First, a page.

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Jomo Sanga Thomas is a lawyer, journalist, social commentator and a former Speaker of the House of Assembly in St. Vincent and the Grenadines. (iWN file photo)
Jomo Sanga Thomas is a lawyer, journalist, social commentator and a former Speaker of the House of Assembly in St. Vincent and the Grenadines. (iWN file photo)
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By *Jomo Sanga Thomas

(“Plain Talk” June 4, 2021)

“The dilemma in the quest to save lives may jeopardise livelihoods. Yet, the imperative to preserve livelihoods may cost human lives. While economies can rebound, lost lives cannot.” Prof. Wendy Grenade

 One year after Professor Grenade uttered these wise words, we call on all stakeholders to spare a thought for our people, especially the poor and vulnerable. Show them love and compassion, thought and understanding rather than arrogant dictates and heavy-handedness.

Vincentians have been forced to endure a perfect storm in the last year. First, the dengue epidemic took 12 precious lives and caused sleepless nights for parents with ill children. However, this sad episode was soon eclipsed by the fear and dread of the COVID pandemic.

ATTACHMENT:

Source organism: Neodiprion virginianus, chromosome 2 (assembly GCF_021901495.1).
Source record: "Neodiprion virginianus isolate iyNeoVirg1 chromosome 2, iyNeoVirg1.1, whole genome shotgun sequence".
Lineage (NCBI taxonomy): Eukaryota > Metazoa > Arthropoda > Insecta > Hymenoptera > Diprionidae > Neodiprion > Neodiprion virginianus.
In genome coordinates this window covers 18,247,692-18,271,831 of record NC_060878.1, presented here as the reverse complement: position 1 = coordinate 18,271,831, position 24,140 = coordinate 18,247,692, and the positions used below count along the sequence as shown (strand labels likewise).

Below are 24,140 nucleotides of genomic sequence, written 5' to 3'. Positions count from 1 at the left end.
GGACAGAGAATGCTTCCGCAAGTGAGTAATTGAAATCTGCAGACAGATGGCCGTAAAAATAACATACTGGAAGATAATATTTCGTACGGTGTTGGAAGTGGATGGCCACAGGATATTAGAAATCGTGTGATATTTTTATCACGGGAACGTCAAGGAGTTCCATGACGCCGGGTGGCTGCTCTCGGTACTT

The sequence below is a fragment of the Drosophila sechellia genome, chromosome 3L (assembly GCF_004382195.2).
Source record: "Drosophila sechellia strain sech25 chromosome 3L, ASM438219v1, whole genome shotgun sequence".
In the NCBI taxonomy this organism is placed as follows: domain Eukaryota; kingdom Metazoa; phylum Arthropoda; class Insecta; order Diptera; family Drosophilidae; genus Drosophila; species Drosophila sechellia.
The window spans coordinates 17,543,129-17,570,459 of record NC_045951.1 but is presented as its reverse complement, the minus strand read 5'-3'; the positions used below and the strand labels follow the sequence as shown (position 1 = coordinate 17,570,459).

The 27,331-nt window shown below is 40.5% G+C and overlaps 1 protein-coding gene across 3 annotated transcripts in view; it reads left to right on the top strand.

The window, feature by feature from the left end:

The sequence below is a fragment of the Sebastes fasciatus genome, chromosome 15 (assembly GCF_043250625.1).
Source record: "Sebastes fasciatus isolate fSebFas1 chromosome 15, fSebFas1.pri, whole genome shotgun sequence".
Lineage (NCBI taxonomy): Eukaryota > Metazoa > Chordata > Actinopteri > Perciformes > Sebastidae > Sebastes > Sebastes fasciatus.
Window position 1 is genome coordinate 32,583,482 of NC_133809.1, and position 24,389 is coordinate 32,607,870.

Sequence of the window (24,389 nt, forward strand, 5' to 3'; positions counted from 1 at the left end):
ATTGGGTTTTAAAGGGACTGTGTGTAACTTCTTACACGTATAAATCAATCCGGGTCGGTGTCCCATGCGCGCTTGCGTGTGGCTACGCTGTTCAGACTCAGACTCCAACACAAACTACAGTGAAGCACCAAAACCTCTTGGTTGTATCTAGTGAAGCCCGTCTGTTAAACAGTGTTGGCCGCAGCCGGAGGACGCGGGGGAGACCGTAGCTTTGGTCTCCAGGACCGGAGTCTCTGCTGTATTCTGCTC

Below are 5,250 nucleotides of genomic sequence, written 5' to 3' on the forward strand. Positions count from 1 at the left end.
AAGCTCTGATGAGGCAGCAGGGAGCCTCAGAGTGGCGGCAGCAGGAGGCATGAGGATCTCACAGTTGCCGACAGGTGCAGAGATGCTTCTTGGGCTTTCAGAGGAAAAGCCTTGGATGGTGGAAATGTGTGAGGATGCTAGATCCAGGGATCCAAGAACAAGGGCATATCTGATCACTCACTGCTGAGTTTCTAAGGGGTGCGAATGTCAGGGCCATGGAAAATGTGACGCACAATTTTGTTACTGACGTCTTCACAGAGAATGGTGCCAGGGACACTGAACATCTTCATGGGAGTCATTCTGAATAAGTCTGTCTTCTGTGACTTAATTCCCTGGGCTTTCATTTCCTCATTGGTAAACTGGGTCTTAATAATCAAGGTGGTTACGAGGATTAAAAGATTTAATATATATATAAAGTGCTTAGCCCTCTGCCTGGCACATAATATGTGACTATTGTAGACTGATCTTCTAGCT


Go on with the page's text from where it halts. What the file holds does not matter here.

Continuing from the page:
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Early in this horror movie, to say that someone was infected with or died of COVID met with stern rebuke.

Citizens were accused of creating fear and alarm. Initially, the authorities refused to acknowledge that anyone had died from COVID. Currently, the fear machine churns news of a COVID death before the last breath.

The new taboo is to speculate that a citizen suffered an adverse effect or died after being vaccinated. After all, the COVID vaccine is touted as the cure-all hope to bring some level of normalcy to planet earth. Unfortunately, the national policy is driven by the whim and fancy of our leaders rather than objective reality.